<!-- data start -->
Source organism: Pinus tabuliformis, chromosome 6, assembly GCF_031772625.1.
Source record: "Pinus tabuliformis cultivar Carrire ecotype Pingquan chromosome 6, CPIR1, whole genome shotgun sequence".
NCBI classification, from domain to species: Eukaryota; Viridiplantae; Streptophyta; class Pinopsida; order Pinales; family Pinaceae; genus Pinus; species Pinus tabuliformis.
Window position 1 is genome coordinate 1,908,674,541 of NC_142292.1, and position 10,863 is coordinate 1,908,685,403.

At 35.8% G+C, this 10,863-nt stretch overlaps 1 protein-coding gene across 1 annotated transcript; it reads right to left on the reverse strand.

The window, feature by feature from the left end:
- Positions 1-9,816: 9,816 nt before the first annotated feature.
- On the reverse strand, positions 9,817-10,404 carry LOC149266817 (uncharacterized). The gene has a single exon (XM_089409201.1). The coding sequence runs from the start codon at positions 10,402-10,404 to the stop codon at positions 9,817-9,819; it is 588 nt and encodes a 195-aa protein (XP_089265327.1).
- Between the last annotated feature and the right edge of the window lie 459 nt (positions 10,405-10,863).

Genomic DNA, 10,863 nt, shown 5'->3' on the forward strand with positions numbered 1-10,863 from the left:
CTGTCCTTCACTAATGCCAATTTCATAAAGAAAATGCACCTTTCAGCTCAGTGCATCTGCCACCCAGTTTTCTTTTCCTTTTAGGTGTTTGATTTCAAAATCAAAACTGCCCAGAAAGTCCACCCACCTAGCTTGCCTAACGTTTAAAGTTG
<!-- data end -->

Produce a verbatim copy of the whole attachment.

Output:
Source organism: Pinus tabuliformis, chromosome 6, assembly GCF_031772625.1.
Source record: "Pinus tabuliformis cultivar Carrire ecotype Pingquan chromosome 6, CPIR1, whole genome shotgun sequence".
NCBI classification, from domain to species: Eukaryota; Viridiplantae; Streptophyta; class Pinopsida; order Pinales; family Pinaceae; genus Pinus; species Pinus tabuliformis.
Window position 1 is genome coordinate 1,908,674,541 of NC_142292.1, and position 10,863 is coordinate 1,908,685,403.

At 35.8% G+C, this 10,863-nt stretch overlaps 1 protein-coding gene across 1 annotated transcript; it reads right to left on the reverse strand.

The window, feature by feature from the left end:
- Positions 1-9,816: 9,816 nt before the first annotated feature.
- On the reverse strand, positions 9,817-10,404 carry LOC149266817 (uncharacterized). The gene has a single exon (XM_089409201.1). The coding sequence runs from the start codon at positions 10,402-10,404 to the stop codon at positions 9,817-9,819; it is 588 nt and encodes a 195-aa protein (XP_089265327.1).
- Between the last annotated feature and the right edge of the window lie 459 nt (positions 10,405-10,863).

Genomic DNA, 10,863 nt, shown 5'->3' on the forward strand with positions numbered 1-10,863 from the left:
CTGTCCTTCACTAATGCCAATTTCATAAAGAAAATGCACCTTTCAGCTCAGTGCATCTGCCACCCAGTTTTCTTTTCCTTTTAGGTGTTTGATTTCAAAATCAAAACTGCCCAGAAAGTCCACCCACCTAGCTTGCCTAACGTTTAAAGTTG